Vol. 185 No. 11 Archives

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More Stories from the May 31, 2014 issue

  1. Anthropology

    Turkana Boy sparks row over Homo erectus height

    Estimating the adult height and weight of an ancient youth from his skeleton has proven tricky.

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  2. Climate

    Ocean bacteria may have shut off ancient global warming

    Ocean-dwelling bacteria may have helped end global warming 56 million years ago by gobbling up carbon from the CO2-laden atmosphere.

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  3. Astronomy

    White dwarf boosts light of stellar companion

    A gravitational lens in a binary star lets astronomers weigh the core of a dead star.

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  4. Neotrogla bark louse
    Animals

    Most extreme female penis is found on cave lice

    Female penis, male vagina have been discovered in tiny Brazilian insects.

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  5. Animals

    Submariners’ ‘bio-duck’ is probably a whale

    First acoustic tags on Antarctic minke whales suggest the marine mammals are the long-sought source of the mysterious bio-duck sound.

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  6. Quantum Physics

    Major step taken toward error-free computing

    Physicists have achieved nearly perfect control over a bit of quantum information, bringing them a step closer to error-free computation.

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  7. Chemistry

    Color-changing polymer maps fingerprints

    Tiny beads of sweat may offer new way to identify people’s fingerprints.

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  8. Animals

    Abandoned frog eggs can hatch early

    If their father doesn’t keep them hydrated, frog embryos react by hatching early.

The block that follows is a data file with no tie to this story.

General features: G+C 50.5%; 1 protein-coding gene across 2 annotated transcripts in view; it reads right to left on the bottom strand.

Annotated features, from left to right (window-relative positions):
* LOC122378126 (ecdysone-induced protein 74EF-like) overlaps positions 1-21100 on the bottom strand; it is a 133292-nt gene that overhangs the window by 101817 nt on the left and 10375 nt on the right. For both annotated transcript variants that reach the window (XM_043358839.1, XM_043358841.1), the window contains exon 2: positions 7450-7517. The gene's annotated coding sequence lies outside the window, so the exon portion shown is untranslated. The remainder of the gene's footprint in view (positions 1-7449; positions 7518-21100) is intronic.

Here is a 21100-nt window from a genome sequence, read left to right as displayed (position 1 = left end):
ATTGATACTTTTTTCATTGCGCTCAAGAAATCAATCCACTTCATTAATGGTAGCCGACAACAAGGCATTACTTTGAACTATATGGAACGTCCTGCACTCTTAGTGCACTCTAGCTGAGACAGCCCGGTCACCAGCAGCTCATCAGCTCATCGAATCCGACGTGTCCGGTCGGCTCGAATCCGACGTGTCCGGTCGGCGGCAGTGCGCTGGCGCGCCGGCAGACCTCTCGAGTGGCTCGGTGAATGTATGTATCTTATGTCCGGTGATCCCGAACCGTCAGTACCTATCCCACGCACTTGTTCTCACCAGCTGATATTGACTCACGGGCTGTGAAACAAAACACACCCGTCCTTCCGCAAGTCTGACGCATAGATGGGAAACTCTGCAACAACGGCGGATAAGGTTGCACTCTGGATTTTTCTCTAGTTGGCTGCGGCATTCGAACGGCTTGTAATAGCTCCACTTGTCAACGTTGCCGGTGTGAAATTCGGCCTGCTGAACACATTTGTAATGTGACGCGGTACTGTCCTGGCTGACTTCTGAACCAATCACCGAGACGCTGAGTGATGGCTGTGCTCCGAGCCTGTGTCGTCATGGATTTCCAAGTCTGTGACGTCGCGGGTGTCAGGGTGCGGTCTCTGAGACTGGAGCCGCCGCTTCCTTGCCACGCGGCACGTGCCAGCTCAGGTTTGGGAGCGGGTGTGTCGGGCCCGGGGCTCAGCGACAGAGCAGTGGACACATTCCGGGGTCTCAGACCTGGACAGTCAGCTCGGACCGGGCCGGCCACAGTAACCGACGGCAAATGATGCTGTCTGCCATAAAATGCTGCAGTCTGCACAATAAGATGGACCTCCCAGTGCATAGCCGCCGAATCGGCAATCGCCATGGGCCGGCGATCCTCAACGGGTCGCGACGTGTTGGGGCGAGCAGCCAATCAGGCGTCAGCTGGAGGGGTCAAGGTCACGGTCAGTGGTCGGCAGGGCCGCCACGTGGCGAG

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  9. Science & Society

    Students retain information better with pens than laptops

    Compared with typing on a laptop, writing notes by hand may lead to deeper understanding of lecture material.

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  10. Health & Medicine

    With help from pig tissue, people regrow muscle

    Noncellular material implanted in patients attracts stem cells to fix injuries.

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  11. Animals

    Bird mimicry lets hustlers keep cheating

    Drongos are false alarm specialists that borrow other species’ warning sounds and freshen up their fraud.

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  12. Microbes

    Viruses buoy life at hydrothermal vents

    Using hijacked genes, deep-sea viruses help sulfur-eating bacteria generate power in the plumes of hydrothermal vents.

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  13. Health & Medicine

    MERS outbreak picks up pace in Middle East

    As the number of MERS cases increases, researchers race to learn more about the deadly virus carried by camels.

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  14. Neuroscience

    Young blood proven good for old brain

    Blood — or one of its protein components — restores some of youth’s vibrancy to elderly mouse brains.

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  15. Health & Medicine

    Massachusetts insurance mandate lowers death rate

    Since “Romneycare” was phased in, mortality fell by 2.9 percent.

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  16. Animals

    For upside-down sloths, what goes down can’t come up

    Upside-down sloths have to hold their organs up and their food down.

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  17. Cosmology

    Revamping the size of the universe

    Despite new telescopes and technology, no one knows whether the universe is infinitely large or even if what has been observed is the only universe that exists.

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  18. Animals

    Fly more, live longer

    An examination of animal lifestyles reveals that the most important factor linked to longer life is the ability to fly.

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  19. Math

    National Museum of Mathematics is antidote to math phobia

    New York's National Museum of Mathematics offers a physical, tactile, even rambunctious presentation of math.

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  20. Physics

    ‘The Sound Book’ explores echoes, bad acoustics and more

    Acoustic engineer Trevor Cox provides an international tour of aural amazements.

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